California School District Receives Ed Tech Grant

The Burbank Unified Schools have received a $434,805 California Career Technical Education Incentive grant, which will help fund three makerspace facilities that can be used by students pursuing technical career paths.

(TNS) — The Burbank Unified School District has received funding that will help it maintain and expand its career-technical education programs, which expose students to as many career options as possible to help them figure out what they would like to pursue when they enter higher education or when they enter the workforce.

On Friday, school officials announced the district received a $434,805 California Career Technical Education Incentive grant, which will help save several courses that were threatened to be cut because of the district’s projected budget deficit.

Sharon Cuseo, assistant superintendent of instructional services, said the district received the same grant last year, and it helped fund the completion of three makerspace facilities at Burbank and John Burroughs high schools, as well as at Jordan Middle School.

The makerspaces are work areas with a specific emphasis that allows students to learn about certain careers. For example, Burbank High dedicated its makerspace to stagecraft technology, while Burroughs High focuses its facility on aircraft and small-engine engineering.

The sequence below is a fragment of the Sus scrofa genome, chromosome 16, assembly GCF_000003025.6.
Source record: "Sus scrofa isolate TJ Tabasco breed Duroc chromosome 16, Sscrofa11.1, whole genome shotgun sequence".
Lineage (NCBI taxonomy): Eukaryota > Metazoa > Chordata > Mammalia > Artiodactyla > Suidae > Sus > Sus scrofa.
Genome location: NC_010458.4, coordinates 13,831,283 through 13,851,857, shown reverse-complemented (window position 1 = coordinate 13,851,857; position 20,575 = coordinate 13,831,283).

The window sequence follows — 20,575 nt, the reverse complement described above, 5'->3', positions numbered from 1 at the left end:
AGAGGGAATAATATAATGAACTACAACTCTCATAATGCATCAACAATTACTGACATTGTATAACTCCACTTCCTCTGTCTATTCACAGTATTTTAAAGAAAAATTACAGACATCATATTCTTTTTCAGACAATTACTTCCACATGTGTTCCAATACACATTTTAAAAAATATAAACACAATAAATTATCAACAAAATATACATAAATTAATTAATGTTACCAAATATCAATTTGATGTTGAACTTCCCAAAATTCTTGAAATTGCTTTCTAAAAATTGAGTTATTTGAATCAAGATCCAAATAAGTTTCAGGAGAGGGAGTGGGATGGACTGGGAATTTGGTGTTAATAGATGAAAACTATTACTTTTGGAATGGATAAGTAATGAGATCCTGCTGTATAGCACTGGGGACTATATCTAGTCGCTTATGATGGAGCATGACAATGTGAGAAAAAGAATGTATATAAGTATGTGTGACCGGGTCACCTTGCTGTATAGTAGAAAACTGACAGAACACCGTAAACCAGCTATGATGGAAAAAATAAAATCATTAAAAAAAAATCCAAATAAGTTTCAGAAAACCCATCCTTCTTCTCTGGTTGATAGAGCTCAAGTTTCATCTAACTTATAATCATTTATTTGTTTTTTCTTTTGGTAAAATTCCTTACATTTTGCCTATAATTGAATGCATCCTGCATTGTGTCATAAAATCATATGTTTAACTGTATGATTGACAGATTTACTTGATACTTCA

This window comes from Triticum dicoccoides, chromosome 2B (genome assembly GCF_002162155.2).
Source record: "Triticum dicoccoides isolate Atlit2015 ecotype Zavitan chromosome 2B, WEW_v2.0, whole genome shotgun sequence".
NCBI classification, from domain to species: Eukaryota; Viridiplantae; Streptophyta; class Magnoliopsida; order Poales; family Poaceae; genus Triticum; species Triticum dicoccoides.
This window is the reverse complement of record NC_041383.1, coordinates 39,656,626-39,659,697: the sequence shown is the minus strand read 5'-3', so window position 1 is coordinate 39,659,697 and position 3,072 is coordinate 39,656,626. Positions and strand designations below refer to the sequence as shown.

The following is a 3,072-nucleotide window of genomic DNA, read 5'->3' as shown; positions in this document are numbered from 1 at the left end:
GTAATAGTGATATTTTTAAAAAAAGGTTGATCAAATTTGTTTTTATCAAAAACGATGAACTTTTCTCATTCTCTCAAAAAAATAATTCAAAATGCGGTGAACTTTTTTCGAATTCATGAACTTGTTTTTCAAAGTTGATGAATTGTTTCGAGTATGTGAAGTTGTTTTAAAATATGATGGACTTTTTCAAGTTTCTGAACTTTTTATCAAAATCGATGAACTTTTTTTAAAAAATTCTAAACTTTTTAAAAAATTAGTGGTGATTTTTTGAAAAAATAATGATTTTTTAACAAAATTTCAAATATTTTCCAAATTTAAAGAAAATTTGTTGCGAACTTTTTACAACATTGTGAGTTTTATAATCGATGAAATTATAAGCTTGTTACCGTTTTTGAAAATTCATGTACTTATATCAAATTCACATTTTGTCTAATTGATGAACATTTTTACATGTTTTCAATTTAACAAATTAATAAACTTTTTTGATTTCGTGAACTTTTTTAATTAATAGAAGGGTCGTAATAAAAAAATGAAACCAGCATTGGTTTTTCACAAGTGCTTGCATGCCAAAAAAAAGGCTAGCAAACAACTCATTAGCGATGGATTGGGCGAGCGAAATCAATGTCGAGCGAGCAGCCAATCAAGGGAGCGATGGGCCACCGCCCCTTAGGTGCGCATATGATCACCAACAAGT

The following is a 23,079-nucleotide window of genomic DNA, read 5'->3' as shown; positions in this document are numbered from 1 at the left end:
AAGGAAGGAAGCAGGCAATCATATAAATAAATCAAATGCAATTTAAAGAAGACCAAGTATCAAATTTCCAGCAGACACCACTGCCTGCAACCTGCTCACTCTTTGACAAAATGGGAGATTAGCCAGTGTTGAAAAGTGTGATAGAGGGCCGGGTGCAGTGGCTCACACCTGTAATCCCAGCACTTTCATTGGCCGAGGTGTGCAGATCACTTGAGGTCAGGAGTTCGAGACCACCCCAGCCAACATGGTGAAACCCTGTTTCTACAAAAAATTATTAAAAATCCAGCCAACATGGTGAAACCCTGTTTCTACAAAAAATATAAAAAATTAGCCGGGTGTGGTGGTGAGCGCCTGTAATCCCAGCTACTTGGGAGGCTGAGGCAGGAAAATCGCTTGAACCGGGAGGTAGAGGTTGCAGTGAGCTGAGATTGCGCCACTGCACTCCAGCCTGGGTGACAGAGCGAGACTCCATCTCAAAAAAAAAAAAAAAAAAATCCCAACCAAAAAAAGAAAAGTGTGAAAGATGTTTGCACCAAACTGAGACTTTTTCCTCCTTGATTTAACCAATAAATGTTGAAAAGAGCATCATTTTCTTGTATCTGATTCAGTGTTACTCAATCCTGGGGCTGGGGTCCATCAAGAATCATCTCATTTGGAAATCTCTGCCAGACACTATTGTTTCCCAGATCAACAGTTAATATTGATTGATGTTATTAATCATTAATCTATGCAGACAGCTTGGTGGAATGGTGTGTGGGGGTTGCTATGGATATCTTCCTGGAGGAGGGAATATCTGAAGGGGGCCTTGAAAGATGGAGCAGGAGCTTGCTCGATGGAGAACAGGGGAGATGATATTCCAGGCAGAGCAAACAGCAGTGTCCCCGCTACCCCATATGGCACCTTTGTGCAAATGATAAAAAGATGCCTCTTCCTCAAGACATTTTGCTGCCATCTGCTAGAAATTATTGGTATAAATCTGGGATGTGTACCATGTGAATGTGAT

“Some of these programs require a lot of space because [they] involve robotics kits or stage sets, and that’s really hard to do in a normal classroom,” Cuseo said. “Now, they have a place where they can work that’s clean and has air conditioning, and the room for them to work.”

With the new grant, the district plans to expand on its medical pathway by adding a biotechnology course. Additionally, school officials plan to use the funds to implement engineering classes at both high schools.

Some of the other pathways that students can explore in the career-technical education program include animation, digital media production, retail marketing, digital manufacturing, construction and culinary arts.

Cuseo said hands-on programs help students who are better at learning a skill through everyday experiences rather than learning about througha book.

“They should try different things while they’re in high school, where the education is free, rather than waiting until college to figure out that the path they’re on is not right for them,” she said. “It can get really expensive to change majors when you’re in college, but if you can start having an idea of what you like and what you’re interested in while you’re in high school, that’s a great opportunity.”

©2019 the Burbank Leader (Glendale, Calif.). Distributed by Tribune Content Agency, LLC.